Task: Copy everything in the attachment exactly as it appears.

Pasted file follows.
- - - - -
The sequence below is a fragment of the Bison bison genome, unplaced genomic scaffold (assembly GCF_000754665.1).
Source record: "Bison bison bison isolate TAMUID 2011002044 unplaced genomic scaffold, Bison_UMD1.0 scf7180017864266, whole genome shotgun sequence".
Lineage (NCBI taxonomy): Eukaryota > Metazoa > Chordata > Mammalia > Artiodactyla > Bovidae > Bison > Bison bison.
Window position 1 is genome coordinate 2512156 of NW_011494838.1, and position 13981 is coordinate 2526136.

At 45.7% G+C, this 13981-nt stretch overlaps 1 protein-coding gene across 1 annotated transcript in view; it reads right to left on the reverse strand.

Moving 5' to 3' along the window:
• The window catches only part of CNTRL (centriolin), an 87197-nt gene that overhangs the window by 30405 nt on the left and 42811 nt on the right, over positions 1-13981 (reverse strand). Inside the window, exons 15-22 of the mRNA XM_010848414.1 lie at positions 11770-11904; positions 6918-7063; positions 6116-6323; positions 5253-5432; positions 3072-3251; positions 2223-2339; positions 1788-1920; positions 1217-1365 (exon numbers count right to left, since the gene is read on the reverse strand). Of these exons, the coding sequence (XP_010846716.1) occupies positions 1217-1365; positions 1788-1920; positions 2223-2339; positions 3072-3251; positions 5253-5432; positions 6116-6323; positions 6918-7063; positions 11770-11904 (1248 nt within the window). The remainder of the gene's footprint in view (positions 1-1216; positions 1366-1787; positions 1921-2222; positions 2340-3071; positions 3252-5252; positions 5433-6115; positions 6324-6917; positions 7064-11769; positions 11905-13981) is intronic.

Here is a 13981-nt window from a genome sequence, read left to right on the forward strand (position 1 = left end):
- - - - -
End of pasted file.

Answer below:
The sequence below is a fragment of the Bison bison genome, unplaced genomic scaffold (assembly GCF_000754665.1).
Source record: "Bison bison bison isolate TAMUID 2011002044 unplaced genomic scaffold, Bison_UMD1.0 scf7180017864266, whole genome shotgun sequence".
Lineage (NCBI taxonomy): Eukaryota > Metazoa > Chordata > Mammalia > Artiodactyla > Bovidae > Bison > Bison bison.
Window position 1 is genome coordinate 2512156 of NW_011494838.1, and position 13981 is coordinate 2526136.

At 45.7% G+C, this 13981-nt stretch overlaps 1 protein-coding gene across 1 annotated transcript in view; it reads right to left on the reverse strand.

Moving 5' to 3' along the window:
• The window catches only part of CNTRL (centriolin), an 87197-nt gene that overhangs the window by 30405 nt on the left and 42811 nt on the right, over positions 1-13981 (reverse strand). Inside the window, exons 15-22 of the mRNA XM_010848414.1 lie at positions 11770-11904; positions 6918-7063; positions 6116-6323; positions 5253-5432; positions 3072-3251; positions 2223-2339; positions 1788-1920; positions 1217-1365 (exon numbers count right to left, since the gene is read on the reverse strand). Of these exons, the coding sequence (XP_010846716.1) occupies positions 1217-1365; positions 1788-1920; positions 2223-2339; positions 3072-3251; positions 5253-5432; positions 6116-6323; positions 6918-7063; positions 11770-11904 (1248 nt within the window). The remainder of the gene's footprint in view (positions 1-1216; positions 1366-1787; positions 1921-2222; positions 2340-3071; positions 3252-5252; positions 5433-6115; positions 6324-6917; positions 7064-11769; positions 11905-13981) is intronic.

Here is a 13981-nt window from a genome sequence, read left to right on the forward strand (position 1 = left end):